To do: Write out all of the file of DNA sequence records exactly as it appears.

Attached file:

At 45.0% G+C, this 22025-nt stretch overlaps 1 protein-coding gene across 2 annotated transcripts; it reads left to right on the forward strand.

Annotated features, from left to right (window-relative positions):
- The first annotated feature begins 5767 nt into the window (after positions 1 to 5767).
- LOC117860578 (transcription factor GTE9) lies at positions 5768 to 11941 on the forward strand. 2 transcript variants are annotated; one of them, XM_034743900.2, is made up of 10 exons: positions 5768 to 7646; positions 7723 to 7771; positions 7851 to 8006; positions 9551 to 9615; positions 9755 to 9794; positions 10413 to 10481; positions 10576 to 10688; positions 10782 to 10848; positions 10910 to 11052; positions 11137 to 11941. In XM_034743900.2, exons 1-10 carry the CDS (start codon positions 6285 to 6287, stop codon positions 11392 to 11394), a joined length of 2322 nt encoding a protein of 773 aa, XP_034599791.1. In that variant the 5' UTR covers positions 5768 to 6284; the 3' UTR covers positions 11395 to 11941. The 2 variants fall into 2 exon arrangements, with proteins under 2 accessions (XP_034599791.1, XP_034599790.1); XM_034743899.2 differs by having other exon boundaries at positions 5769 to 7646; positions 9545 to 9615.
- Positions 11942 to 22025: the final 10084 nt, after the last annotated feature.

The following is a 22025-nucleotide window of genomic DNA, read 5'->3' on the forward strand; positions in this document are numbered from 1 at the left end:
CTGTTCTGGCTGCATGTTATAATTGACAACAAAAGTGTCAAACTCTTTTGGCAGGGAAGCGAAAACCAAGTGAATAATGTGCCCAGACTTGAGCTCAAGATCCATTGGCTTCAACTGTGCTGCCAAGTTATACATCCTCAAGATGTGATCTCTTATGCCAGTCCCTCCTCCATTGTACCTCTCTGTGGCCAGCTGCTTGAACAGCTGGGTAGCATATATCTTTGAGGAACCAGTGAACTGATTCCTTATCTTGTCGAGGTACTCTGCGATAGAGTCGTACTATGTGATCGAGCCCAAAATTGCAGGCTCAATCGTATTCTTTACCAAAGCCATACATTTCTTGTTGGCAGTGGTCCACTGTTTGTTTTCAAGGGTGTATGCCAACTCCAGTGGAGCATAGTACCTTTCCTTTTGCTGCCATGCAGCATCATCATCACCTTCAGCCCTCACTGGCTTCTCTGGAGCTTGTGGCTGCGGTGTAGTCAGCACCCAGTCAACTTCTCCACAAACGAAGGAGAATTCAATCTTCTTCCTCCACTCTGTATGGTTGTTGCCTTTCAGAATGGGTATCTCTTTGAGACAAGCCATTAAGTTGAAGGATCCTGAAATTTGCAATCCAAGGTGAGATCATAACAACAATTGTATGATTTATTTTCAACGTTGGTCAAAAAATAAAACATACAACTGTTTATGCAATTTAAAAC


At 45.0% G+C, this 22025-nt stretch overlaps 1 protein-coding gene across 2 annotated transcripts; it reads left to right on the forward strand.

Annotated features, from left to right (window-relative positions):
- The first annotated feature begins 5767 nt into the window (after positions 1 to 5767).
- LOC117860578 (transcription factor GTE9) lies at positions 5768 to 11941 on the forward strand. 2 transcript variants are annotated; one of them, XM_034743900.2, is made up of 10 exons: positions 5768 to 7646; positions 7723 to 7771; positions 7851 to 8006; positions 9551 to 9615; positions 9755 to 9794; positions 10413 to 10481; positions 10576 to 10688; positions 10782 to 10848; positions 10910 to 11052; positions 11137 to 11941. In XM_034743900.2, exons 1-10 carry the CDS (start codon positions 6285 to 6287, stop codon positions 11392 to 11394), a joined length of 2322 nt encoding a protein of 773 aa, XP_034599791.1. In that variant the 5' UTR covers positions 5768 to 6284; the 3' UTR covers positions 11395 to 11941. The 2 variants fall into 2 exon arrangements, with proteins under 2 accessions (XP_034599791.1, XP_034599790.1); XM_034743899.2 differs by having other exon boundaries at positions 5769 to 7646; positions 9545 to 9615.
- Positions 11942 to 22025: the final 10084 nt, after the last annotated feature.

The following is a 22025-nucleotide window of genomic DNA, read 5'->3' on the forward strand; positions in this document are numbered from 1 at the left end:
CTGTTCTGGCTGCATGTTATAATTGACAACAAAAGTGTCAAACTCTTTTGGCAGGGAAGCGAAAACCAAGTGAATAATGTGCCCAGACTTGAGCTCAAGATCCATTGGCTTCAACTGTGCTGCCAAGTTATACATCCTCAAGATGTGATCTCTTATGCCAGTCCCTCCTCCATTGTACCTCTCTGTGGCCAGCTGCTTGAACAGCTGGGTAGCATATATCTTTGAGGAACCAGTGAACTGATTCCTTATCTTGTCGAGGTACTCTGCGATAGAGTCGTACTATGTGATCGAGCCCAAAATTGCAGGCTCAATCGTATTCTTTACCAAAGCCATACATTTCTTGTTGGCAGTGGTCCACTGTTTGTTTTCAAGGGTGTATGCCAACTCCAGTGGAGCATAGTACCTTTCCTTTTGCTGCCATGCAGCATCATCATCACCTTCAGCCCTCACTGGCTTCTCTGGAGCTTGTGGCTGCGGTGTAGTCAGCACCCAGTCAACTTCTCCACAAACGAAGGAGAATTCAATCTTCTTCCTCCACTCTGTATGGTTGTTGCCTTTCAGAATGGGTATCTCTTTGAGACAAGCCATTAAGTTGAAGGATCCTGAAATTTGCAATCCAAGGTGAGATCATAACAACAATTGTATGATTTATTTTCAACGTTGGTCAAAAAATAAAACATACAACTGTTTATGCAATTTAAAAC